Early Intervention What It Is and Why It Is Important

What is Early Intervention?

Early intervention services are intended to provide families who have children with developmental disabilities or delays with support and resources to maximize the child’s abilities, while respecting family decisions and cultures. Services are provided at the state or local level, and often can be arranged through the local school system.

The earlier a child receives services to address the effects of hearing loss, the more time there is to influence positive learning outcomes.

What are the Goals of Early Intervention Services?

Children born with any type of developmental delay are at risk for falling behind in their educational potential. When hearing loss is diagnosed it is very important you begin the planning process for your child’s educational future. That is where early intervention services come in. Early intervention services are designed so children receive the early intervention or other services they need in a timely manner so they can enter preschool and elementary school ready to succeed.

Studies have shown that the following three goals are vital to any early intervention plan:

  • A service plan developed as early as possible after the child’s diagnosis.
  • Heavy involvement by families in the development and execution of the agreed upon plan.
  • A highly structured plan that provides clear and measurable goals.

In the most basic terms, a child's brain is programmed to learn foundational language skills during the first six years of life, the first three years being the most critical. After age 6, it is increasingly difficult for the human brain to acquire language and speech skills.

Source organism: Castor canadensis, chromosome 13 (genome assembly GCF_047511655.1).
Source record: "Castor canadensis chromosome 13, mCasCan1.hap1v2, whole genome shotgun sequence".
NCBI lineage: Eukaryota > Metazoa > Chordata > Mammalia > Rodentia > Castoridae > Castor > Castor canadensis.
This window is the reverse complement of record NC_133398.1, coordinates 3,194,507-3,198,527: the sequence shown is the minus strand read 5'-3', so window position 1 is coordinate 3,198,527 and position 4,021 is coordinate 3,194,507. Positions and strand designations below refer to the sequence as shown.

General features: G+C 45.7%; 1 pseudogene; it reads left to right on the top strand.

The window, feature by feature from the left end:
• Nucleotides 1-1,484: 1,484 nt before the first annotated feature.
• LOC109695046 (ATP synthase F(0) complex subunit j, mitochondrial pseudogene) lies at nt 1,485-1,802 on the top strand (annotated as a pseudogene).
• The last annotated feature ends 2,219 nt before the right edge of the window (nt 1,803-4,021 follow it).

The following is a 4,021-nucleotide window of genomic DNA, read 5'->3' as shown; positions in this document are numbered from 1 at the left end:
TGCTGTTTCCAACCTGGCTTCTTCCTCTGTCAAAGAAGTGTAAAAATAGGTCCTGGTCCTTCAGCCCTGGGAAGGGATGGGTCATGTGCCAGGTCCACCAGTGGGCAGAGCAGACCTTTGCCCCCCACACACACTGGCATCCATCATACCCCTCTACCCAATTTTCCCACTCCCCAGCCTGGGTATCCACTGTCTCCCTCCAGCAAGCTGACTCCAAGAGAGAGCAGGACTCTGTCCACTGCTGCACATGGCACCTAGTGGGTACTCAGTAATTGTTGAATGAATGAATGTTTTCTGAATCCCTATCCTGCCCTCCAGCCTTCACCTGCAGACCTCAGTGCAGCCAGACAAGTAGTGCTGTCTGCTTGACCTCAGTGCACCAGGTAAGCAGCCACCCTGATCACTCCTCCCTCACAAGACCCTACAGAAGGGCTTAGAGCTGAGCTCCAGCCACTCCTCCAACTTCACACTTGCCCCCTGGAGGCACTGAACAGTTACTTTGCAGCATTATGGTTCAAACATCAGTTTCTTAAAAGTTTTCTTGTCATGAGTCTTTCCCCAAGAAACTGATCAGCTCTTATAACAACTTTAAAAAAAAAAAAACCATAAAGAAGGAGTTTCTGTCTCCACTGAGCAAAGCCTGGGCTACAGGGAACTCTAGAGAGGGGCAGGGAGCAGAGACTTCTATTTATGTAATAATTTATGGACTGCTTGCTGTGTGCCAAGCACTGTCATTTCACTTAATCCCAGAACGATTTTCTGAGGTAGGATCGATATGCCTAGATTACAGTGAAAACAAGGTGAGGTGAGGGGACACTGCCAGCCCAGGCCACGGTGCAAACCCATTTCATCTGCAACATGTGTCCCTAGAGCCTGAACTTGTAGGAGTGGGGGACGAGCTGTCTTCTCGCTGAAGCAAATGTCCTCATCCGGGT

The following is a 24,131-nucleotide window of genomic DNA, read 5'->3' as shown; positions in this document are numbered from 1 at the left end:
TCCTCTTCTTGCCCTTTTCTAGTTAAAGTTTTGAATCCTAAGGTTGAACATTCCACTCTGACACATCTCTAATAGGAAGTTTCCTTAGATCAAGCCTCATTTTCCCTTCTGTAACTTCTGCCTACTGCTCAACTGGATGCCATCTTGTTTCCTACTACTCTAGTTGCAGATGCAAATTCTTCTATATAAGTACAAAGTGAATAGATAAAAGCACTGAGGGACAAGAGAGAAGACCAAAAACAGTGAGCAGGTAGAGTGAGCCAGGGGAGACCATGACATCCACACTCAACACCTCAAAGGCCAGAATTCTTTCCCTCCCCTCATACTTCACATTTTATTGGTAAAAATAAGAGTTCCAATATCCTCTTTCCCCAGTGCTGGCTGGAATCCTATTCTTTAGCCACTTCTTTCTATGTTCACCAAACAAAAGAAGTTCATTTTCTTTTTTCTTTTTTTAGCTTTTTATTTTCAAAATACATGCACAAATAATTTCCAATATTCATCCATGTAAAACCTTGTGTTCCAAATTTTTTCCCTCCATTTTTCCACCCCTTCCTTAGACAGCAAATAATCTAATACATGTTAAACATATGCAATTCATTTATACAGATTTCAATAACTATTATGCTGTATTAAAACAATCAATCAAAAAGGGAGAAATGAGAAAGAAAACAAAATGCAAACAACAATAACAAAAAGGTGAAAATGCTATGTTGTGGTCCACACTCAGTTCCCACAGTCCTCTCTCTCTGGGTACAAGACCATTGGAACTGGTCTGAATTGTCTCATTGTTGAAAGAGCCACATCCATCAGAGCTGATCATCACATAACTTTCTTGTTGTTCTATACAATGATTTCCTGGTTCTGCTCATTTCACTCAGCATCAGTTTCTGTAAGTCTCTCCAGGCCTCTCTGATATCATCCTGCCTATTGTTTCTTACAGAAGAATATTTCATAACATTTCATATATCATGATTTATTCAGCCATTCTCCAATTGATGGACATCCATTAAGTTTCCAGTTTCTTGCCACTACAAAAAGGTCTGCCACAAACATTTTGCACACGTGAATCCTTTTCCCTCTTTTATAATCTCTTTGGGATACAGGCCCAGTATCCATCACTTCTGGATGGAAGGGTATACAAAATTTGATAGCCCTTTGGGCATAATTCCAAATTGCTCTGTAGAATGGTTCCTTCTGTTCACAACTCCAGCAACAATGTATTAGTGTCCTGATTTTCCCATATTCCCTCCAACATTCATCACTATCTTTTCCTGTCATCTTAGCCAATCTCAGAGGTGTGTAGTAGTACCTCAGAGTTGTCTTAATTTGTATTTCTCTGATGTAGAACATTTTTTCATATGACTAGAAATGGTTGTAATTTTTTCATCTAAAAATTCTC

Therefore, families who choose listening and spoken language for their children with hearing loss need to recognize that their child will need some degree of educational and (re)habilitative intervention, and then start taking steps in that direction as soon as they suspect their child has a hearing loss. The earlier the intervention, the easier it will be for the child to acquire listening and spoken language.

The Importance of Family Involvement

As with every aspect of raising your child, your full commitment and involvement in an early intervention plan is vital to the success of your child. Even with regular speech therapy, the vast majority of your child’s learning will take place with you at home. At every stage of your early intervention services, make sure you are aware of what things you can do at home to continue language development.

How Can I Access Local Services?

Early intervention can take many forms, such as getting children fitted for hearing aids, getting evaluated for a cochlear implant, providing counseling and support for parents, and teaching parents how to stimulate speech and language in their child.

Most states offer early intervention parent-infant services for families of children with disabilities up to age 3. Federal law requires that states have programs to identify children who need services and develop a plan to address those needs. In addition to public programs, there may be a private parent-infant program for children with hearing loss in your community.

Early intervention programs vary from community to community, therefore it is important to understand the basic elements of an early intervention program so you can advocate for the services your child will need.